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Lessons Learned From Graduating PhD Candidates

Lessons learned from graduating PhD candidates

In the past years, I have graduated several PhD candidates. All of these candidates have been cosupervised, and I have been actively involved in their research and writing over the years.

While I don’t think I have extensive supervision experience yet (I have by now graduated 4 candidates), I do feel like I have learned a few lessons that can be valuable for the broader community:

  • All students are different and require different supervision. When I started as a PhD supervisor, my frame of reference were my cohort and myself. I mistakenly thought that with this group of people as a reference, I had an idea of the different “categories” of PhD candidates. I have since then learned that every PhD candidate is unique, and that for every candidate I need to find what works best in terms of supervision.
  • Getting started with a PhD can be a confusing time. The beginning of a PhD trajectory is often slow. PhD candidates who come out of an MSc program are learning to be behind the steering wheel instead of waiting for “homework tasks” to be carried out. PhD candidates who transition from the industry may need to adjust to the slow pace and depth of research. Coming to a research question and methodology is always a path of many iterations.
  • Something always goes wrong. There is not a single PhD trajectory that is a straight line from the beginning to the end. Every trajectory gets a problem: from external factors such a global pandemic, to internal factors such as personal problems or a bad second-year dip.
  • Doctorateness is clear. In the literature about the doctoral defense, authors discuss “doctorateness” as the way to describe when a doctoral candidate has morphed into an independent researcher and is ready to go their own way. As a supervisor, I see that doctorateness developing, and when the candidate has matured over the years, it is clear. I can lean back and listen to them enthusiastically telling me what they have found.
  • I had to learn to supervise for technical contents and overall progress. Initially, I supervised for technical contents. I mistakenly thought that PhD candidates can organize their planning and milestones themselves. Over the years, I have learned that it is important to discuss overall progress and planning continuously. I end my supervision sessions always by asking my PhD candidates what they plan to do until our next meeting, and twice a year, I ask them to reflect on what they want to achieve in the next 6 months, and what their priorities will be.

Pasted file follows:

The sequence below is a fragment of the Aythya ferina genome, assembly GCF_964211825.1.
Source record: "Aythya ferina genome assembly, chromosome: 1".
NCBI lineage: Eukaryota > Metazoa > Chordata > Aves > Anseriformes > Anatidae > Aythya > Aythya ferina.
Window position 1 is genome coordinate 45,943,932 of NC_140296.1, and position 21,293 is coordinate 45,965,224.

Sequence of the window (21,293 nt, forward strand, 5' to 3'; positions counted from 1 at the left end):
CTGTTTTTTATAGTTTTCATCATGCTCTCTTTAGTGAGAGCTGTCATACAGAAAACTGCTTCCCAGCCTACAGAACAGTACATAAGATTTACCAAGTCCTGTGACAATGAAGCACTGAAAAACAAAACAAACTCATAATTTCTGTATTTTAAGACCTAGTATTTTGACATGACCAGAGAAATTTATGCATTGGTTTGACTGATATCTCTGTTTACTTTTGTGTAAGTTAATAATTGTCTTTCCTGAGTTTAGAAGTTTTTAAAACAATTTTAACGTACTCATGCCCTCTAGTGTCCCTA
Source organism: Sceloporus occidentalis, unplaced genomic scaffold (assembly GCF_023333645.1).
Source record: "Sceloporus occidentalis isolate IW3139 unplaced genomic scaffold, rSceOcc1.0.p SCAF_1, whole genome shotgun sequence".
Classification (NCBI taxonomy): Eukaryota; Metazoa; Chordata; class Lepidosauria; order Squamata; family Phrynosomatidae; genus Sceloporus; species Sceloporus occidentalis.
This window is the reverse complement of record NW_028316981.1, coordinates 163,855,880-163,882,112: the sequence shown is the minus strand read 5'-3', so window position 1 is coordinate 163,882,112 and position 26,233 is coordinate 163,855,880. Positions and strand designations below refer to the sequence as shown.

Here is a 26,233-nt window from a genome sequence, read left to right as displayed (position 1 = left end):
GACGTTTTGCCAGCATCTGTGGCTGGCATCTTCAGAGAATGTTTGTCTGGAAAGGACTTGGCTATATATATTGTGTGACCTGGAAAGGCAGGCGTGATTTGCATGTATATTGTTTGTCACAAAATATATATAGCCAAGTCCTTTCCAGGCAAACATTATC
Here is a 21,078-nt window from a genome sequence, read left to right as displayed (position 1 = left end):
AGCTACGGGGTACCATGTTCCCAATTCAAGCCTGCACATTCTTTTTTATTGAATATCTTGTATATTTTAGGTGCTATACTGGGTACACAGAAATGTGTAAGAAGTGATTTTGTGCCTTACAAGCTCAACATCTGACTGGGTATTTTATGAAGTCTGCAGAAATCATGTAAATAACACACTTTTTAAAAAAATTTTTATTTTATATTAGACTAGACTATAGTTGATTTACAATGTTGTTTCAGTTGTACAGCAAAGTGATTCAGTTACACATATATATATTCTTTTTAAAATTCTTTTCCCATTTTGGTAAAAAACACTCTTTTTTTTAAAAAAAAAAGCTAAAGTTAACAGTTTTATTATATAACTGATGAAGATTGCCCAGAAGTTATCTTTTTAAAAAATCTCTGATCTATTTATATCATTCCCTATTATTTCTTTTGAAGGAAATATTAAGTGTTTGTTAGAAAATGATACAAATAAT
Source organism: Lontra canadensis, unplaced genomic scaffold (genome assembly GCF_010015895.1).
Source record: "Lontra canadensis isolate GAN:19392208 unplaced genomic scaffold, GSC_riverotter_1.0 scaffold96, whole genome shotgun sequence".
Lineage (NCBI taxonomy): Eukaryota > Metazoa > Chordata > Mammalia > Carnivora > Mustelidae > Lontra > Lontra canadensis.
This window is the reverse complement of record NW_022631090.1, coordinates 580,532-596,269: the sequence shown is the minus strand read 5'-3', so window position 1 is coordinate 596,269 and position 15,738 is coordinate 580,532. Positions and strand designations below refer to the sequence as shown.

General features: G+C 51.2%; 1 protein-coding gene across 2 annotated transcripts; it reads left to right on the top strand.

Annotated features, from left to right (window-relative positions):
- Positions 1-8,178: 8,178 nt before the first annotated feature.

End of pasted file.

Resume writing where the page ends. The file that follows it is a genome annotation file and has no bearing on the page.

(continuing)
• Putting a lid on it is hard. Having to say “no” to further research avenues, and putting the proverbial research octopus into a jar, is difficult. There is always more to do, more to read, and more to try out. Knowing when to stop, and not “just run one more model” is important, and sometimes requires some gentle pressure from me as a supervisor to let the student know that I am convinced they have done enough to write their thesis.
  • Finalizing when funding ends is hard. Many PhD projects fizzle out as the candidate has ran out of funding, has started a new job, and still has to finish the thesis. Some universities and funding bodies have hard deadlines for the last possible date for thesis submission for it to still count. In many of these cases, the last months of finishing the thesis while working (and trying to have a life), are not pretty.
  • Writing a big book thesis is an endurance sport. I need more data and observations, but it seems that the thesis-by-publications model seems to keep candidates better on track than the traditional long thesis. When all the writing comes in the end, it is harder to stay motivated to write 300-ish pages in a few months, especially when the candidate is already working somewhere else.

These are some of my observations from the past years. Do they resonate with your observations, or contradict what I am observing?

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